Remembrance Day

Remembrance Sunday and Armistice Day coincide this year, as they did in 2007.

While Armistice Day, the anniversary commemorating the end of World War 1 falls on 11 November, Remembrance Sunday is on the second Sunday in November.

I’ve written various posts before on roughseas.

Today, I thought I would write about current wars. Who is still killing who?

On Remembrance Day, when we remember people who died for their country or what they believed was a valiant cause, why are we still killing each other?

Parliament House, Gibraltar, with the Royal British Legion and the Royal Gib Reg

According to one web site there are currently 60 countries with wars or conflicts. Conflicts? Wiki describes a war ongoing military conflict as more than 1000 deaths a year.

Numbers, statistics, always the same.

Let’s look at a couple of totally unrelated ‘conflicts’.

1) Afghanistan. More than three mill deaths. I wrote about Afghanistan a few years ago. What on earth are boring old Western so-called super powers doing messing around there? For more than 30 years (let alone in previous years).

2) Western Saharan conflict between Morocco and Western Sahara – between 14000 – 21000 deaths since 1973.

3) Nearer to home, Northern Ireland. Since the sixties, three and a half thousand people have been killed, of whom half were civilians. Northern Ireland doesn’t make the Wiki list because it didn’t achieve 1,000 deaths a year. I would think that residents of Northern Ireland, and serving members of armed forces would consider it to have been a conflict or a war.

When I worked in the civil service in London, the noticeboard had various forms of alert. Because the blunt truth was, we could have been blown up. Government buildings were targets and when the situation was tense, we went onto red alert.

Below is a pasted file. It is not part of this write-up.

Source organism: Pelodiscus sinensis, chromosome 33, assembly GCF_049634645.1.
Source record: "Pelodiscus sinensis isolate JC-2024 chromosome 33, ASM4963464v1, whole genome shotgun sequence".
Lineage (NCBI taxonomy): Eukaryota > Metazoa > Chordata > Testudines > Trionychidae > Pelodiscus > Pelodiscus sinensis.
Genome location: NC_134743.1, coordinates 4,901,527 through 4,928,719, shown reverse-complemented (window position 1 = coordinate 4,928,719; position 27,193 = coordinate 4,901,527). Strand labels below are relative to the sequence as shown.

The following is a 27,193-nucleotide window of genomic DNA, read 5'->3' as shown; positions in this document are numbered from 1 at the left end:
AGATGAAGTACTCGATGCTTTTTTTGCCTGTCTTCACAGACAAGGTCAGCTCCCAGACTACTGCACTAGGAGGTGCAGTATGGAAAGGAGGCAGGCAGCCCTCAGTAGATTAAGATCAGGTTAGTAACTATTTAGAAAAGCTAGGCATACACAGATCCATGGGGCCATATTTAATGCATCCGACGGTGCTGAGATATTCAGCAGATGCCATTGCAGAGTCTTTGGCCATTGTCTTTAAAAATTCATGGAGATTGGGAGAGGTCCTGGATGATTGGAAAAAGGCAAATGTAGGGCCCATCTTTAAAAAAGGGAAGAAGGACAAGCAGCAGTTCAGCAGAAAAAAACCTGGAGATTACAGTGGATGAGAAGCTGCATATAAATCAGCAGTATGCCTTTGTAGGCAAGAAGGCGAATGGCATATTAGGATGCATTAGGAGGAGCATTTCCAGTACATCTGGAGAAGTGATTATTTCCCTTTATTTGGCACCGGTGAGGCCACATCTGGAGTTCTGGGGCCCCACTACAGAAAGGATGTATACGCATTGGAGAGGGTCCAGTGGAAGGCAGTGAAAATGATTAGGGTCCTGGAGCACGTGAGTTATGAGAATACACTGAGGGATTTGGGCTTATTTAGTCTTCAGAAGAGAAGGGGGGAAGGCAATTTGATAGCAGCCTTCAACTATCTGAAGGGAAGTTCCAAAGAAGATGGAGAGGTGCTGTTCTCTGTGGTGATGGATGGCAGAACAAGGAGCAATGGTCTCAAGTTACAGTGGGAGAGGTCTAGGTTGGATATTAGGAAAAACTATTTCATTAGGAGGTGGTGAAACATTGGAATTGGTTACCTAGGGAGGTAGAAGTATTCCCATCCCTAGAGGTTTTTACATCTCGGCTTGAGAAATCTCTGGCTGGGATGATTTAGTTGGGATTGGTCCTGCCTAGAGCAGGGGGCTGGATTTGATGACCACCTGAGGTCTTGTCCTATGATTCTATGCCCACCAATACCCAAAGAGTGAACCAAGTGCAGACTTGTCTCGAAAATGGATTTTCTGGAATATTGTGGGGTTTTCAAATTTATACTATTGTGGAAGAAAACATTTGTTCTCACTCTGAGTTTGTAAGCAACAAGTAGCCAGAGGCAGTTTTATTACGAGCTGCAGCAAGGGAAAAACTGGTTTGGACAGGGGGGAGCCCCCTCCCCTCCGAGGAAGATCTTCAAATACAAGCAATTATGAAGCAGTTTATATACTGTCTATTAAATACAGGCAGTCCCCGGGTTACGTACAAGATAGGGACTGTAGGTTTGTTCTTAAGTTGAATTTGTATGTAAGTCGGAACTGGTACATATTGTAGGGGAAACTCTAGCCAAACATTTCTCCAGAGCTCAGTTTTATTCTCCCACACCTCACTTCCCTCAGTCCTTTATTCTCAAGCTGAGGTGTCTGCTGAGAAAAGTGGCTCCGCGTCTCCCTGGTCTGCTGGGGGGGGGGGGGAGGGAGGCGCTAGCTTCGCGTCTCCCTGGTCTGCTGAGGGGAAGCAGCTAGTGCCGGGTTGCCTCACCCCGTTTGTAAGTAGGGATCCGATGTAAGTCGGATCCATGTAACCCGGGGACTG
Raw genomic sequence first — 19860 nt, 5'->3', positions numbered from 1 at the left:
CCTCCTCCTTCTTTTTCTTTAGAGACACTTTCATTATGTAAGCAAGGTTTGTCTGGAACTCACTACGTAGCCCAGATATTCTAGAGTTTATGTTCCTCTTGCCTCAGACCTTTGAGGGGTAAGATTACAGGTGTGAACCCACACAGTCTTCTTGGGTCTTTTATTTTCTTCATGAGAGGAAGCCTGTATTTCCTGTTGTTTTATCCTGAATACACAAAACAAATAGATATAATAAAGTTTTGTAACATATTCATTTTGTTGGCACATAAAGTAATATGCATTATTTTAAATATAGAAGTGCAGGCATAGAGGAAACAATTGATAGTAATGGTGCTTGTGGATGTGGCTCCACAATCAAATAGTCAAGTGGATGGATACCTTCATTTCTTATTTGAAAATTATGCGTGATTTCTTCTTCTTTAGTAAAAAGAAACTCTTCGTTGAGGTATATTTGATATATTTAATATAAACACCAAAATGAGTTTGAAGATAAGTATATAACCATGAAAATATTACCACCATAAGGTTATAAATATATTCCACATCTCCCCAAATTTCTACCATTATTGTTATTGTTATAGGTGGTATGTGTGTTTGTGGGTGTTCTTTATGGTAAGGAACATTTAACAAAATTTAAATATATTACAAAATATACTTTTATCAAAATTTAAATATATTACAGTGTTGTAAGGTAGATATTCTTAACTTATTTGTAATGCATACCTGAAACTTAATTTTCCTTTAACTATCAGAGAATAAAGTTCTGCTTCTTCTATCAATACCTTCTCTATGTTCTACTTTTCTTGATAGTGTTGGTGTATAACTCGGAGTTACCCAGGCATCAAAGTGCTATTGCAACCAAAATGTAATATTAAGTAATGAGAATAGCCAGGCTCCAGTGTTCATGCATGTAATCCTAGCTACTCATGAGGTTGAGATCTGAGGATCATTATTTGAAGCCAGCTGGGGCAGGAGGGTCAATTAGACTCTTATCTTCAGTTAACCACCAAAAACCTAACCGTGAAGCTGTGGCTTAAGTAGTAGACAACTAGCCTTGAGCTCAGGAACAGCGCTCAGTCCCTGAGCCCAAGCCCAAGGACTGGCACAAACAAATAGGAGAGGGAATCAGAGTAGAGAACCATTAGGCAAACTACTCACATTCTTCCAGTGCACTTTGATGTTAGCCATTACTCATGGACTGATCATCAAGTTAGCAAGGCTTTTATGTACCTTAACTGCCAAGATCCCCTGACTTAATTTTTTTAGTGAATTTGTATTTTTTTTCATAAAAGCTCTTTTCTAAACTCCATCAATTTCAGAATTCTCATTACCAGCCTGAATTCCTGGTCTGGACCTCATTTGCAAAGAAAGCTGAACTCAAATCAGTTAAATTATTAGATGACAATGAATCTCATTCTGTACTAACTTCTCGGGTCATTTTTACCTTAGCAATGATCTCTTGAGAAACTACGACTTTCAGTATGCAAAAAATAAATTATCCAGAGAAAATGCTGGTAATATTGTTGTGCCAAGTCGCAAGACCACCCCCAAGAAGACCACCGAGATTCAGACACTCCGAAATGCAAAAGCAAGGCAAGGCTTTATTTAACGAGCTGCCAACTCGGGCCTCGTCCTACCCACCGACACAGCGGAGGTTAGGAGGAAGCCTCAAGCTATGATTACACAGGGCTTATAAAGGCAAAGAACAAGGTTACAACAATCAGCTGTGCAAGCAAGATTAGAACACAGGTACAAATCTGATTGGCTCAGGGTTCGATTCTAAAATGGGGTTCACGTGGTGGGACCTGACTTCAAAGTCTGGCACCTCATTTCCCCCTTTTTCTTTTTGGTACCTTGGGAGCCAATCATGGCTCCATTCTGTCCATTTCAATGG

While Northern Ireland suffered the brunt of the IRA attacks, forays into mainland Britain made their mark on all of us.

No-one living through the seventies can forget the M62 coach bomb, and the Guildford and Birmingham pub bombings, a total of 38 people killed. And later the Brighton hotel bombing in 1984 when five people were killed.

Reading Wiki, I was surprised to see that the 1974 coach bombing could be heard several miles away.

Lying in bed aged 14, I was woken up by a rather loud, reverberatory bang. On hearing the news the next day, it had obviously been the bomb. And we were more than ‘several miles’ away from it. I dread to think what it was like for anyone on board the bus.

I read recently that terrorist attacks are focused on public transport (London, and Madrid), public places (the Arndale shopping centre in Manchester) because it disrupts people’s lives. We have to use public transport and we have to go shopping. And the fear of the unknown threat is a powerful weapon.

I find all war abhorrent. And killing civilians, and describing their deaths as ‘collateral damage’ is even worse. Surely most of us want a peaceful life and to be able to go about that without fear.

But for many people in 60 countries there are continual killings.

It’s important to commemorate the bravery of people who have died in previous wars. But while ever we continue to kill each other, one questions whether they died in vain?

Remembrance Day shouldn’t just be about looking back to the past and honouring our dead. To truly honour them, we should stop our current wars, invasions, occupations. It won’t happen of course. But apathy doesn’t get us anywhere either.

The Wiki list, the date refers to the start of the conflict/war:

1964 Colombia
1978 Afghanistan
1991 Somali Civil War
2001 Al Queda insurgency in Yemen
2004 War in North West Pakistan
2006 Mexican Drug War
2009 Sudanese nomadic conflicts
2011 Sudan internal conflict
2011 Syrian civil war
2011 Iraqui insurgency (post US withdrawal)
2011 Libyan factional fighting
2012 Northern Mali conflict

I’ll end with an Owen poem, as ever, because to me, he is the war poet par excellence. Read it, and if you don’t shiver, you have no feeling.

Disabled by Wilfred Owen

He sat in a wheeled chair, waiting for dark,
And shivered in his ghastly suit of grey,
Legless, sewn short at elbow. Through the park
Voices of boys rang saddening like a hymn,
Voices of play and pleasure after day,
Till gathering sleep had mothered them from him.

About this time Town used to swing so gay